Absolutely, if not more so. Silk duvets fillings are very different from other, more common duvet fillings. For example, down-filled duvets go over our bodies with sheer bulk - and obviously, the more bulk there is, the heavier the weight of the duvet. Silk duvets are significantly thinner than down duvets by nature, enabling the duvet to naturally drape over your body. Down duvets form a physical barrier between your body and your surroundings, meaning the heat you give off get reflected directly back at you. This process continues throughout the night resulting in overheating, and the resulting perspiration causes clamminess and dehydration. Silk duvets, by nature, are considered to be "breathing", allowing air to flow more freely and thus facilitating proper dissipation of any extra heat and humidity inside your bed. The result is your body will stay in an environment with just the right temperature, never too hot in the summer and cold in winter.

Do silk duvets have a special odor?

Naturally cultivated and produced silk products do have a unique odor, coming from the residual serecin (a.k.a silk glue) which is the natural adhesive produced by silk worms to form cocoons. As it is literally impossible to completely remove serecin without subjecting the silk to harmful chemical processes, we choose to leave the duvet fillings as is. The smell can be unpleasant for certain people, especially when in higher concentration, but there is no real harm associated; in fact, serecin has been proven to be a bug/mite/bacteria repellent, as well as an agent that prevents the accumulation of melanin (black mole colorant) in your skin.

Generally speaking, the odor is most noticeable when duvets are first unpacked, but usually dissipates after a few hours and becomes unnoticeable after a few days. In the rare case that the odor stays after a few days, hanging the duvet in a well-circulated area should be helpful.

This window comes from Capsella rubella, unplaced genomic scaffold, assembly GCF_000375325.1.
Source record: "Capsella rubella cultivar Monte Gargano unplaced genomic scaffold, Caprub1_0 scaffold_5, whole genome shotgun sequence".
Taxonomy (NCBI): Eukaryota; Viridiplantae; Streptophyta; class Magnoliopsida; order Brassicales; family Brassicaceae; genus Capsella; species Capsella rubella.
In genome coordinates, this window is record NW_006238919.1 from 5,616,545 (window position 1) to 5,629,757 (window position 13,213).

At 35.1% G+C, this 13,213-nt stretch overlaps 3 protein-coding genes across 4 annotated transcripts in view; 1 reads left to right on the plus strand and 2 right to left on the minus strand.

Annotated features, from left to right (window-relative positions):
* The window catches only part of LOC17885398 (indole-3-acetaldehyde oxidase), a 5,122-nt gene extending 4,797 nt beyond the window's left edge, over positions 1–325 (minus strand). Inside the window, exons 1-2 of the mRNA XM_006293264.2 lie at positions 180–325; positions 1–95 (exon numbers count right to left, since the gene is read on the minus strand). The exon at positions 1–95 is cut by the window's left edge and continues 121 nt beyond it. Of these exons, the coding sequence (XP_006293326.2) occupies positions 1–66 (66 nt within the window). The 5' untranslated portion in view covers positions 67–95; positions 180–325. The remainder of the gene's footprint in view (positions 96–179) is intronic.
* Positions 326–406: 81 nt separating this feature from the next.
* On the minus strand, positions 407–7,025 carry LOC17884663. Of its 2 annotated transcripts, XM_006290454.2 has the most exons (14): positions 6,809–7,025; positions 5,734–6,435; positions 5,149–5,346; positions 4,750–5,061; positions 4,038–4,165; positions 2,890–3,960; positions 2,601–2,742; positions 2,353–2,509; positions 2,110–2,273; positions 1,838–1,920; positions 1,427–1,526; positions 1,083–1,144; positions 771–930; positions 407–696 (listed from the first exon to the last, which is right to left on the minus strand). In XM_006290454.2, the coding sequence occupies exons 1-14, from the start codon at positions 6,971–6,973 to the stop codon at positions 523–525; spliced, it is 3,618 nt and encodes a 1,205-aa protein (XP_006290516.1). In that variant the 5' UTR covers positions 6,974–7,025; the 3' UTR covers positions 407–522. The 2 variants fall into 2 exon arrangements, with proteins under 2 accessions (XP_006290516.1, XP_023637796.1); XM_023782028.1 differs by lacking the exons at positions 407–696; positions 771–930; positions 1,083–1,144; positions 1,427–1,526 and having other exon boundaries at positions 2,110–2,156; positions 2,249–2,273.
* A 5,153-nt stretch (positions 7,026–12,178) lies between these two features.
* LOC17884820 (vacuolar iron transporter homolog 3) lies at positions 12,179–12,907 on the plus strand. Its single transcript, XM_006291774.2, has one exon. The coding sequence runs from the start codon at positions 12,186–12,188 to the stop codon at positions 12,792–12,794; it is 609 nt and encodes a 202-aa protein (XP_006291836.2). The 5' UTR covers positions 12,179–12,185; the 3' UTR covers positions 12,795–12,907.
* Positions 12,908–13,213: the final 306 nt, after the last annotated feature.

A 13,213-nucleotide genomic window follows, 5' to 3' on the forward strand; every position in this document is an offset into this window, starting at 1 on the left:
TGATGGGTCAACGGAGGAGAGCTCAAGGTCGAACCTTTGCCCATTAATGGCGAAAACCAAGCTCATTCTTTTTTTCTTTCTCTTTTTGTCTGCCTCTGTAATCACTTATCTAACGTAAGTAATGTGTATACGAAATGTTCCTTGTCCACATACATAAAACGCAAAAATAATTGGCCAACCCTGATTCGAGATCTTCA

There are manufacturers that choose to bleach the silk filling before the manufacturing process so that their duvets are odor-free. This process completely undermines the natural properties of silk - bleach is extremely harmful to natural protein based textile such as silk and wool. It is best that when you pick a duvet, make sure they are not pre-bleached.

Does my silk duvet require any special care?

Because Lilysilk duvets are made from premium quality long fiber Mulberry silk, your silk duvets and pillows will rarely need thorough cleaning. Airing them regularly each season should be enough to keep the duvets fresh. Place your duvet or pillow in a well-circulated outdoor area on a sunny day for best airing results, but remember to avoid direct sunlight. Doing so will revive the silk and help it to retain its lightness and fluffiness.

Do your silk duvets have pockets?

Lilysilk duvets do not need pockets; instead, the silk is tacked about every 7" (exact interval depending on the dimensions of the bed) to the side of the duvet shell. This stops the silk flossing from moving about inside the shell. Unlike down or polyester duvets, all Lilysilk duvets are filled with layer-by-layer Grade-A long strand fiber Mulberry silk. As a result of silk being layered and the filling tacked during the manufacturing process, the silk floss filling would never clump inside the duvet shell during normal use.